Early one morning not long ago, I found myself driving down NY Rte. 21 with no other car in sight. Lifting my hands from the steering wheel, I allowed my Camry to steer itself. Within seconds, it crept toward the center line, like a hungry cat stalking a chickadee. I repeated this experiment twice, and each time it yielded the same result. After 34,000 miles, I concluded, it may be time for an alignment. As with our motor vehicles, so with our bodies and minds. We, too, can benefit from frequent—if not daily—realignment. Many activities and practices can serve this purpose, including Hatha yog ..read more
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Mirrors and windows
One Time, One Meeting
by Ben Howard
4M ago
If you are of a certain age, you may remember storm windows. Not the aluminum or vinyl variety, which came along later, but heavy wooden storm windows. Every fall my father, in the company of other homeowners, spent the better part of a Saturday putting up our clunky wooden storm windows. Every spring, he took them down. When I grew old and strong enough, he allowed me to help him. In his poem “Storm Windows,” the American poet Howard Nemerov (1920-1991) recalls a rainy autumn day when he was walking down the sidewalk and caught sight of storm windows lying in a yard:      ..read more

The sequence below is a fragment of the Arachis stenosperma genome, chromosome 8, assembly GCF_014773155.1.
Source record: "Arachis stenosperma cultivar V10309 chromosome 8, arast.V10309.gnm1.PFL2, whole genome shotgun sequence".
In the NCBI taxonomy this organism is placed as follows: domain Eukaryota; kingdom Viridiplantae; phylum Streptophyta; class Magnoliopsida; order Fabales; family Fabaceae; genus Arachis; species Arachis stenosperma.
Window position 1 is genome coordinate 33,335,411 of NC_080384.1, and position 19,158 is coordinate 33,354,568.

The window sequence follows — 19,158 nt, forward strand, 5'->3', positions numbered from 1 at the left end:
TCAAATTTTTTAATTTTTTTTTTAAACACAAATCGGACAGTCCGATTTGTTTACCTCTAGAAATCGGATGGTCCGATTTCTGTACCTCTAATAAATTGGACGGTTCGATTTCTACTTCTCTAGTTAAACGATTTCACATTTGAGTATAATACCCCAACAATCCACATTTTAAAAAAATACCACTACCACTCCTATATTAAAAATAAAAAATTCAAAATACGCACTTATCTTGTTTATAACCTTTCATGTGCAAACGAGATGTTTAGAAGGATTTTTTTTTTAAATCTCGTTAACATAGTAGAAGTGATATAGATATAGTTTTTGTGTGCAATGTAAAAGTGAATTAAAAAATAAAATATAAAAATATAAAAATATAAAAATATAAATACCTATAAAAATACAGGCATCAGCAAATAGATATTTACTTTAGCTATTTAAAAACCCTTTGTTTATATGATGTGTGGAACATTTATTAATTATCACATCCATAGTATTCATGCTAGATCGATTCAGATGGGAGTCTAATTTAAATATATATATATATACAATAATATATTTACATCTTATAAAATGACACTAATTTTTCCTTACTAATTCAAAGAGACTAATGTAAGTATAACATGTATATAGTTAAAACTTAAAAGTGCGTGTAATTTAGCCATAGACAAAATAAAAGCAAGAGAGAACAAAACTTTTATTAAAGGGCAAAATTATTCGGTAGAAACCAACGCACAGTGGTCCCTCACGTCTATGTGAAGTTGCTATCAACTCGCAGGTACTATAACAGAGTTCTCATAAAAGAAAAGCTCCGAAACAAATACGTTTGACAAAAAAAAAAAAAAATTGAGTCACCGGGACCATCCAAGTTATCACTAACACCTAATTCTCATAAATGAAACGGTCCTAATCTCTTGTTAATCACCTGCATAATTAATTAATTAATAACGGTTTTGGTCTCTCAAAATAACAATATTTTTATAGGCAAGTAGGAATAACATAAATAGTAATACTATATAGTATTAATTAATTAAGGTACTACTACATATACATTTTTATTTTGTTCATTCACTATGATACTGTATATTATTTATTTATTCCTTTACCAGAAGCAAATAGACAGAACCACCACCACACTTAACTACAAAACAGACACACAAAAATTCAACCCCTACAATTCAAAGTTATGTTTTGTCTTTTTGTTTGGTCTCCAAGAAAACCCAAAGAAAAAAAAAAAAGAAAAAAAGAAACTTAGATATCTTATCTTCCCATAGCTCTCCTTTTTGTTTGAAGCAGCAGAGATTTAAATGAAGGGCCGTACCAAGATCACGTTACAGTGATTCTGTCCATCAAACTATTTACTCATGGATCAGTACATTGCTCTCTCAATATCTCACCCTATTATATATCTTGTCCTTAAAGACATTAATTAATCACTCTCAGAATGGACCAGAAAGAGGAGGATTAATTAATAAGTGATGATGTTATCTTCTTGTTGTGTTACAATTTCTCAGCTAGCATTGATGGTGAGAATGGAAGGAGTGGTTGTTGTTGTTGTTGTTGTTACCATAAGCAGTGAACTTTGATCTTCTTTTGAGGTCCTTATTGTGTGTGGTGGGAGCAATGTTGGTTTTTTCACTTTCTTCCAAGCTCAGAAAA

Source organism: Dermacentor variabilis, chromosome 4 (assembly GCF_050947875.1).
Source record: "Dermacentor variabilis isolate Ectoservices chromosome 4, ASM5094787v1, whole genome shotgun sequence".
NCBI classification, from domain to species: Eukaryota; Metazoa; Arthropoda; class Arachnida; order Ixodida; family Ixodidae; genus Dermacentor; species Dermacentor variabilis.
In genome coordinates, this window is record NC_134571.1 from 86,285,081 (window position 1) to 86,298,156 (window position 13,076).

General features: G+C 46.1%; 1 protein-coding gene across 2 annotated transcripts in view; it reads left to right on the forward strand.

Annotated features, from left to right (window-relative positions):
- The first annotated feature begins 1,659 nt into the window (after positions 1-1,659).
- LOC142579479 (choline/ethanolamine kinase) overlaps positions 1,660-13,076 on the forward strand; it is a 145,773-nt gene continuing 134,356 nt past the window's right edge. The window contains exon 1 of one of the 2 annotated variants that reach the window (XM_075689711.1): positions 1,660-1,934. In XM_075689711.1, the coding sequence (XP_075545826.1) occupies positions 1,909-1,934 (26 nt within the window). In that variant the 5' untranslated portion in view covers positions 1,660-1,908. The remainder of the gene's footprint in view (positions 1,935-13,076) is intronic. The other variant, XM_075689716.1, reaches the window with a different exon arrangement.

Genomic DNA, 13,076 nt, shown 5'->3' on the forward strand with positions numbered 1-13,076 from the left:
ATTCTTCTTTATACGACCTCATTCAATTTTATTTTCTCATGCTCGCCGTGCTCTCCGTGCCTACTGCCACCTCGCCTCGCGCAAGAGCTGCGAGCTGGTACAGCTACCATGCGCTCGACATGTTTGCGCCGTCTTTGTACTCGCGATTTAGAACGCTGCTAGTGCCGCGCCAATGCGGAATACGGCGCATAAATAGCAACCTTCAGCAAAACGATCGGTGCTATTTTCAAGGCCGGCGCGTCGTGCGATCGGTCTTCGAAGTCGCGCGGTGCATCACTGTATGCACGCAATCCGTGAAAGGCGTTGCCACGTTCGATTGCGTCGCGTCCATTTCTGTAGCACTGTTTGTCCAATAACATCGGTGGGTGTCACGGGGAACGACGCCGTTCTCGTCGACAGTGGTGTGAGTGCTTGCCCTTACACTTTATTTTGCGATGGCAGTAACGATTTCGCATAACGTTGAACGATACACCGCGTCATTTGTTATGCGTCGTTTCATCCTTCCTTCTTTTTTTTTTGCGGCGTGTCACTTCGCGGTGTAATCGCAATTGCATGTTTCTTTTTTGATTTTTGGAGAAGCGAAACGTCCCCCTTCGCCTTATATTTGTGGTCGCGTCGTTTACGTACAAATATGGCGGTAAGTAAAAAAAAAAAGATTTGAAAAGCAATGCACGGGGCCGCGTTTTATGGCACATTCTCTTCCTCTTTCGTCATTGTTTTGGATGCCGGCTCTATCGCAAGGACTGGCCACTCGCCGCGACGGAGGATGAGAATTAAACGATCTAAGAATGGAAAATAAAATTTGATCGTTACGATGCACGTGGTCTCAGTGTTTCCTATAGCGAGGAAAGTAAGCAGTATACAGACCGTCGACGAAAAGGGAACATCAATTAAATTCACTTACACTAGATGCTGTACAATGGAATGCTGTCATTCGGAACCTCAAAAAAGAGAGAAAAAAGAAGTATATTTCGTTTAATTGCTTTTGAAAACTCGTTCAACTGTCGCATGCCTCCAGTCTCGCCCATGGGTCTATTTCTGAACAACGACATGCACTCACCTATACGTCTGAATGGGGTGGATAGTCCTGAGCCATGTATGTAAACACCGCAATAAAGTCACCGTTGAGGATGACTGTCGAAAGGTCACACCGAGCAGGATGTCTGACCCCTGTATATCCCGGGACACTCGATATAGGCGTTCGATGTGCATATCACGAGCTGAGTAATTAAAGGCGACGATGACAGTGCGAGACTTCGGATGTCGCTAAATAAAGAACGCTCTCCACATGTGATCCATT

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Finding fault
One Time, One Meeting
by Ben Howard
7M ago
“Do not find fault with the present moment,” advised the thirteenth-century Zen master Keizan Jokin. That is “a mild-looking koan, huge in its ask,” notes Susan Murphy, a contemporary Australian Zen teacher and the author of A Fire Runs through All Things: Zen Koans for Facing the Climate Crisis (Shambhala, 2023). And, as anyone who follows the daily news can readily confirm, the climate crisis is but one of the adverse social, political, and natural conditions threatening life as we know it. Given those threats to our well-being and that of our descendants, Keizan’s pronouncement might seem ..read more
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Stewards of the future
One Time, One Meeting
by Ben Howard
9M ago